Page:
Calvert Hall players know the score, thanks to Albert

High Schools

October 17, 2002|By MIKE PRESTON

Calvert Hall coach Jay Robinson wanted someone who could jazz up his offense and teach life skills, so he hired his former college football coach at Towson University, Phil Albert. In return, Albert has pieced together an offense that is averaging more than 40 points and 400 yards per game, and given the No. 3 Cardinals a shot at the Maryland Interscholastic Athletic Association A Conference championship.

It's been a nice trade-off.

If you're in the area of Calvert Hall's Paul Angelo Russo Stadium Saturday at 1 p.m., stop in to see one of the area's top high school games when the Cardinals (6-0) play host to No. 1 Gilman (7-0), ranked No. 16 nationally by USA Today.

If nothing else, it will be the most well-coached game around. Gilman coach Biff Poggi played at the University of Pittsburgh and has two former Colts on his staff in Joe Ehrmann and Stan White, along with former Greyhounds head coach Sherm Bristow.

Robinson played and coached at Towson University, and has four former Tigers on his staff, including former small college All-America linebacker Jeff Boller and ex-Calvert Hall coach Augie Miceli.

And of course, there is Albert.

"Actually, we're nothing more than just a bunch of local football guys coaching their teams, but it should be a lot of fun because we all know each other," Poggi said.

"What Phil and Jay have done with that offense is scary. Last year, Phil's first, he had to find out what he could do in high school. They have now recognized what their abilities are. Phil doesn't ask them to go out and do what he can do best, but do what they can do best. It's nothing fancy; he just says. `Here it is, stop it.' "

Albert's forte has always been passing. In 20 years at Towson, he compiled a 117-91-3 record and a list of outstanding quarterbacks such as Dan Dullea, Ron Meehan, Bret Rogers and Kurt Beathard. But Robinson wanted more than just a football coach.

Albert, 58, is a devout Christian and one of the area's busiest public sports speakers. He is charismatic and fiery, but also has strong morals and ethics. He has been the sounding board for a lot of players and high school coaches.

"I've known him for 20-some years," Poggi said. "Phil is a salt-of-the-earth human being. When I first started in this business and was seeking advice, he would meet with me during his season. He has been that way with a lot of coaches."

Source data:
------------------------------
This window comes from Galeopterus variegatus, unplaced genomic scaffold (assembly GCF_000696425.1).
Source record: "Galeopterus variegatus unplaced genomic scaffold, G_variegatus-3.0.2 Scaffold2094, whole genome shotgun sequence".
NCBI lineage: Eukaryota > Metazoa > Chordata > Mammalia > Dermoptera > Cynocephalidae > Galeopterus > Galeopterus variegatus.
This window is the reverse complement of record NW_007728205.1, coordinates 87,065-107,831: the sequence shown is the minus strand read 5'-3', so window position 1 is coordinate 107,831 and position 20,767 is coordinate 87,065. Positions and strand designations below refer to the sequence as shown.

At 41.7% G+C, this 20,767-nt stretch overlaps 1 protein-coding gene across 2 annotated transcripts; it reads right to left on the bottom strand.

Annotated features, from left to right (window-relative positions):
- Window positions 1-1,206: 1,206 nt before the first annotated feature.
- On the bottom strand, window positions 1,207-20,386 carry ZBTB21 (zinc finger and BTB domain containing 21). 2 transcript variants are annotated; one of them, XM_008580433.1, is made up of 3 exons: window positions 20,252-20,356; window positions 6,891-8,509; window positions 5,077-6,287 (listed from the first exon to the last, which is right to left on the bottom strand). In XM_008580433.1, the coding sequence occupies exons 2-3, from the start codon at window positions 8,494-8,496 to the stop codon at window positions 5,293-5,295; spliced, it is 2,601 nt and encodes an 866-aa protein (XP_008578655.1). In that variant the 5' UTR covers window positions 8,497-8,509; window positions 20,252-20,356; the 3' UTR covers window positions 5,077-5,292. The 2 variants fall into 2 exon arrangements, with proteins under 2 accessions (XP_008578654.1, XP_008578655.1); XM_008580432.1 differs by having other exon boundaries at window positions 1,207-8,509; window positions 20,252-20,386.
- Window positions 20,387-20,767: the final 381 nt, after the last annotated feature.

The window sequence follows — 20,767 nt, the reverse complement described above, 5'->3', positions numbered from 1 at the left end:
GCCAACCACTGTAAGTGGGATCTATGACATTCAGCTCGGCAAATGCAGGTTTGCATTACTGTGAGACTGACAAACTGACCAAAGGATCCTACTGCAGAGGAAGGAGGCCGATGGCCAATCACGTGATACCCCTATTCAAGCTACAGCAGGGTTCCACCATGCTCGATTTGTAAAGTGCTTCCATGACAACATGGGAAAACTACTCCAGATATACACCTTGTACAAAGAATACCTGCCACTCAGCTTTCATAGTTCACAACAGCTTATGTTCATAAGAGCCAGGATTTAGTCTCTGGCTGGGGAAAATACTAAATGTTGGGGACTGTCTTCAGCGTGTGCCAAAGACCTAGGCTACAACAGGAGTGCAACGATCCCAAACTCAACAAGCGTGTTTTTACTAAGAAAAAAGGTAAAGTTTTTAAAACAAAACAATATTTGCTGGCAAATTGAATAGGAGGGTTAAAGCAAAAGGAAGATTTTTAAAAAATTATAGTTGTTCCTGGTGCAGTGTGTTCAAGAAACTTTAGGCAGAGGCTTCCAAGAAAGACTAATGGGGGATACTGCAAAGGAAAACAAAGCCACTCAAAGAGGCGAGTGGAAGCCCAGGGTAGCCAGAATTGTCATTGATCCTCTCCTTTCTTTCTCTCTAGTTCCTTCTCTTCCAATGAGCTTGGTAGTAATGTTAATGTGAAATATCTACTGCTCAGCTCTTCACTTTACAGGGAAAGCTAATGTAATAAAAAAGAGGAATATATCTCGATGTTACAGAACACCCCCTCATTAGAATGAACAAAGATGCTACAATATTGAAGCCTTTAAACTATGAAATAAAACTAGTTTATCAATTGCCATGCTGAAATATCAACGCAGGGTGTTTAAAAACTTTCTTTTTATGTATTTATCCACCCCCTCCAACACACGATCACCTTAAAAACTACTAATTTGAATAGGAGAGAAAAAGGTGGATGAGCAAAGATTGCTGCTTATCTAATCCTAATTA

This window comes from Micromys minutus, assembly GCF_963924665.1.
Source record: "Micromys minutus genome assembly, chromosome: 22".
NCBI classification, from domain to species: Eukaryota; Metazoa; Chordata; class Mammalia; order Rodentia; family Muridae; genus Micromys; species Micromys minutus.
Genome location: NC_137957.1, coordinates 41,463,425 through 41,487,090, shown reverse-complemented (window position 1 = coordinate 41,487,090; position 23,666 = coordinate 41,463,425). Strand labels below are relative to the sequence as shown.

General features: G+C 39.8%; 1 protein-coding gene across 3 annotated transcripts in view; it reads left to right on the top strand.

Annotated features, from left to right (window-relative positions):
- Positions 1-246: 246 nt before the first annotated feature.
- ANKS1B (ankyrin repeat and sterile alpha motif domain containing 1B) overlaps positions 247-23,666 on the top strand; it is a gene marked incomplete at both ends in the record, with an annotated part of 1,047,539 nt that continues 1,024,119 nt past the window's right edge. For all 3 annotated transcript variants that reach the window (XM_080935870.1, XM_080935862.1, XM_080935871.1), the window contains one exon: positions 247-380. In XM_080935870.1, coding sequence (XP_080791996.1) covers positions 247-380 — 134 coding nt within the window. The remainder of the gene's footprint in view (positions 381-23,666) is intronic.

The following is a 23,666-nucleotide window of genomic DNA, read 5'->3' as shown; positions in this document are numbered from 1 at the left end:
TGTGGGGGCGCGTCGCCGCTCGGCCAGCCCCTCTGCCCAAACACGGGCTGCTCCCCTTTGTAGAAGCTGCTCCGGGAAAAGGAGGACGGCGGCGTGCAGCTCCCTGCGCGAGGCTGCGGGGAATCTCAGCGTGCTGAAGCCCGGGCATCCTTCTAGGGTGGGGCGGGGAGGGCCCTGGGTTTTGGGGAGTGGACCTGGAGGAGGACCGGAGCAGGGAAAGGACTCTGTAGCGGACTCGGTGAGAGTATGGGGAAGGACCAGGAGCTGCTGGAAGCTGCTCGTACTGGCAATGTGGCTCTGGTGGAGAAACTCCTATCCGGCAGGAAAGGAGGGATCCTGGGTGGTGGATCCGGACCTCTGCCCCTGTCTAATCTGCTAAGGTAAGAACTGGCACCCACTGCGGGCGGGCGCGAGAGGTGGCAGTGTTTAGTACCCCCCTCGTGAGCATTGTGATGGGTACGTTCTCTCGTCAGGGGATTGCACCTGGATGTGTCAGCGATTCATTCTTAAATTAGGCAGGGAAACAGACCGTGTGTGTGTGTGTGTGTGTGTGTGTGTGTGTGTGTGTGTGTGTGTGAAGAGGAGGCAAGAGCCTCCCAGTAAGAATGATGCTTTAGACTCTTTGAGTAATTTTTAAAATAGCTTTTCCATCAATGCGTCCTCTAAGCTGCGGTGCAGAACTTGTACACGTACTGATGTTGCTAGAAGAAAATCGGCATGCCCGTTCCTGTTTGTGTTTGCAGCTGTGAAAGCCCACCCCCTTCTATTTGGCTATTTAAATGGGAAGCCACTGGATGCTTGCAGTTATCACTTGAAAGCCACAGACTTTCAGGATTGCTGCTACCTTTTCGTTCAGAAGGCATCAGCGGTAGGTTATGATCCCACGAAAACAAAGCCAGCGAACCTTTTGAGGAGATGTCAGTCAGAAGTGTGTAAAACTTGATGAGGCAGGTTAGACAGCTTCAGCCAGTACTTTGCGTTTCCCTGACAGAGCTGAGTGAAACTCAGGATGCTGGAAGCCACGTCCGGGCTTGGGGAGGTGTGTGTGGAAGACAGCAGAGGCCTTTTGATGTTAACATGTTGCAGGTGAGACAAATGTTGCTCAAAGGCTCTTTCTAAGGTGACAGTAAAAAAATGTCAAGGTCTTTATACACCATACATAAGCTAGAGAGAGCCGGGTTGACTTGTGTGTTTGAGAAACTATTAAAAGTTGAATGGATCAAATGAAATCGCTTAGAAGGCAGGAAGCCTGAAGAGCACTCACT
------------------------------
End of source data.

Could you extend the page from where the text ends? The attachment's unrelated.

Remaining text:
Robinson said: "All I did was offer him the opportunity to do something he loves and enjoys, which is to work with kids and be competitive, and to teach them life skills. He's a great role model who'll push these kids because he challenges them."

Robinson was an assistant under Albert for 12 years at Towson. But a year after he became Calvert Hall's head coach, he pursued Albert, who had lost his seven-year job as a San Diego Chargers scout when the NFL team changed general managers in April 2001.

The courting took some time.

"When Jay became the head coach, we would meet once a week to go over X's and O's, but also the different responsibilities of a head coach," said Albert, who turned down several other college jobs to remain in this area with friends and family. "Then when the winter and spring started, I told him I would come over just to get him started. Then we got into two-a-days, and the next thing I know, I'm standing on the sideline for a [Thanksgiving] ballgame.

"You get to the point where the kids start counting on you, Jay starts counting on you and you become committed," said Albert, who still teaches at Towson. "I missed the interaction with kids and the coaches. I missed being a coach."

There were adjustments. Attention spans are shorter in high school than in college. Albert had to trade roles with a head coach whom he taught. Albert also had to modify his trademark passing game. It can be only so sophisticated on the high school level.

"You can have a quarterback who can throw, but you can't always pass protect because high school coaches are always crowding the box," Albert said. "It's also hard to teach receivers because by the time they learn how to read defenses, they are usually seniors, and then they're gone. I don't think you can hang your hat on the passing game at the high school level year in and year out, but if you can pass, you can be real effective."

The Cardinals are real effective. Quarterback Andrew Goldbeck throws about 17 times a game and has more than 1,100 passing yards. Ask Calvert Hall receivers Dan Spriggs and Lamar Williams about pass coverages, and they know the difference between four-under and three-deep coverage as opposed to five-under and three-deep coverage.

They know where to find the soft spots in zones.

Albert's passing game is the perfect complement to the running styles of alternating tailbacks Marques Thompson and Nick Williams and fullback Matt Buschman.

"Last year was Andrew's first year as the starting quarterback and it was Coach A's first year as the offensive coordinator," Robinson said. "It didn't work out as well as it should have. But he has helped him to become an excellent quarterback."

Albert is having just as much fun, too. As an assistant, he puts in only about four hours a day, which allows him to spend time with his wife, Kay, and his grandchildren and to devote more time to his religion.

He'll stay at Calvert Hall unless some area college, like Morgan State (hint, hint, please hire the man), comes calling.

"He has no ego," Robinson said. "It's not like I've had to look over my shoulder. He has been perfect for our situation."

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